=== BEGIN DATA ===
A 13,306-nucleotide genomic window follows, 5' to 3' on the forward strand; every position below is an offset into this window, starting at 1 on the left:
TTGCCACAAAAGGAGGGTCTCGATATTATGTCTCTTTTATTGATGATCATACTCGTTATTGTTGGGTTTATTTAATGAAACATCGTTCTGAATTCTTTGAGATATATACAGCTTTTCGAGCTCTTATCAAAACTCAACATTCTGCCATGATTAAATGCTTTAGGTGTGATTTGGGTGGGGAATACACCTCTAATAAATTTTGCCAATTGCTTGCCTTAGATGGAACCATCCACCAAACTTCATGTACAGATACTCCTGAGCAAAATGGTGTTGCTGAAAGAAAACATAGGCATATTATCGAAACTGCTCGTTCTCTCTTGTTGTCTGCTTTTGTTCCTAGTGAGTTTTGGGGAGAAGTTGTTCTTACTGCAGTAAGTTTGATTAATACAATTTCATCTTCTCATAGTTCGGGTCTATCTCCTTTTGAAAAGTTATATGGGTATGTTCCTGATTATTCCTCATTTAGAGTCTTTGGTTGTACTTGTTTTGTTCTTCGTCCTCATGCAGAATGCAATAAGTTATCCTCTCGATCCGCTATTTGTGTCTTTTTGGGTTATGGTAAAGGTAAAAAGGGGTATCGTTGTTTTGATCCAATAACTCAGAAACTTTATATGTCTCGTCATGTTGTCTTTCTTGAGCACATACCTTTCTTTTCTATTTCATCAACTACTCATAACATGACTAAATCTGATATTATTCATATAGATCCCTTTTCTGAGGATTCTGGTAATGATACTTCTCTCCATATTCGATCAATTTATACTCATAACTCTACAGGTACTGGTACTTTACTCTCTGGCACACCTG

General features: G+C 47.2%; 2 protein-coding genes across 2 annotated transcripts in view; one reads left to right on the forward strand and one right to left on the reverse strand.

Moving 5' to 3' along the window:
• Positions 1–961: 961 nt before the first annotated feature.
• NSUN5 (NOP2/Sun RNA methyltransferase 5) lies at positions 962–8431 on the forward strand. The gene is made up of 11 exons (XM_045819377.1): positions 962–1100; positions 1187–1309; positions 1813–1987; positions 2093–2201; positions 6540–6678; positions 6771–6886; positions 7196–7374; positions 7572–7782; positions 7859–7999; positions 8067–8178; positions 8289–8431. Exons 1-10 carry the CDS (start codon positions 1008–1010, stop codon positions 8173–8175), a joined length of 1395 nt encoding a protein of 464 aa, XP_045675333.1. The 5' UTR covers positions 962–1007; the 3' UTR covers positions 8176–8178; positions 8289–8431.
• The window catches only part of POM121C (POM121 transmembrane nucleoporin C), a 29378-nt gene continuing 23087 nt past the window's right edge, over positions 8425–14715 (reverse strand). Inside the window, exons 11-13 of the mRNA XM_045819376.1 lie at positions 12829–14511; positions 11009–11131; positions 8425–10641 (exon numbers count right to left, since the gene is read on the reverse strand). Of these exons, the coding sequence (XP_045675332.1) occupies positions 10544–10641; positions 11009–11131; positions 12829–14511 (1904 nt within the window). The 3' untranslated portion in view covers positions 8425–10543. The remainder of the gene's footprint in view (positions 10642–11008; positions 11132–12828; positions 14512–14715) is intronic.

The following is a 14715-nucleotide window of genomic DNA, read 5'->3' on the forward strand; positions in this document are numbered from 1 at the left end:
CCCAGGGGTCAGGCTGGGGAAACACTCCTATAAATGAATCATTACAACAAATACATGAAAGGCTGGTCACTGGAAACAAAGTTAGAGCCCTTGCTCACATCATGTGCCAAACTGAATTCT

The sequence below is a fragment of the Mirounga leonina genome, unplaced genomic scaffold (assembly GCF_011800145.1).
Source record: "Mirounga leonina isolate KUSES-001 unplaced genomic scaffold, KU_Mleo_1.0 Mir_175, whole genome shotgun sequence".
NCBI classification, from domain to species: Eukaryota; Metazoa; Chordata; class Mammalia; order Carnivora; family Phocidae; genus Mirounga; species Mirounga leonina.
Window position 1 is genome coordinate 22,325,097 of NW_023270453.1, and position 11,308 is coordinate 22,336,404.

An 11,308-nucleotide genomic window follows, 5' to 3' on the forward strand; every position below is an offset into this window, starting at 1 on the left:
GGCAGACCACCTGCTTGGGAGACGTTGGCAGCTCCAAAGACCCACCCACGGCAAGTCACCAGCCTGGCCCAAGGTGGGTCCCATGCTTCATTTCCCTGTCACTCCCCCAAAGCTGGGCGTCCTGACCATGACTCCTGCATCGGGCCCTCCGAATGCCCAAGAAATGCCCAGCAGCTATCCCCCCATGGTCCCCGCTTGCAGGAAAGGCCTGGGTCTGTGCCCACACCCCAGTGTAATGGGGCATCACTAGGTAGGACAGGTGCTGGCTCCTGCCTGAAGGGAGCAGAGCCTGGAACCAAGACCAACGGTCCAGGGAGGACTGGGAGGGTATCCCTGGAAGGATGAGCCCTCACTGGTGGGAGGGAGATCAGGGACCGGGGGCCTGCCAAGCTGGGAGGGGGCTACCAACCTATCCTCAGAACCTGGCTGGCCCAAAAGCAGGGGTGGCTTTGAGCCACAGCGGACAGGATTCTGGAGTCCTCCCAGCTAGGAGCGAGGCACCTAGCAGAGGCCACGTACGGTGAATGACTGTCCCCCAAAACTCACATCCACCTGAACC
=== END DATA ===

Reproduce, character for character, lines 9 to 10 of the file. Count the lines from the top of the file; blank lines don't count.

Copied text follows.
CCCAGGGGTCAGGCTGGGGAAACACTCCTATAAATGAATCATTACAACAAATACATGAAAGGCTGGTCACTGGAAACAAAGTTAGAGCCCTTGCTCACATCATGTGCCAAACTGAATTCT

The sequence below is a fragment of the Mirounga leonina genome, unplaced genomic scaffold (assembly GCF_011800145.1).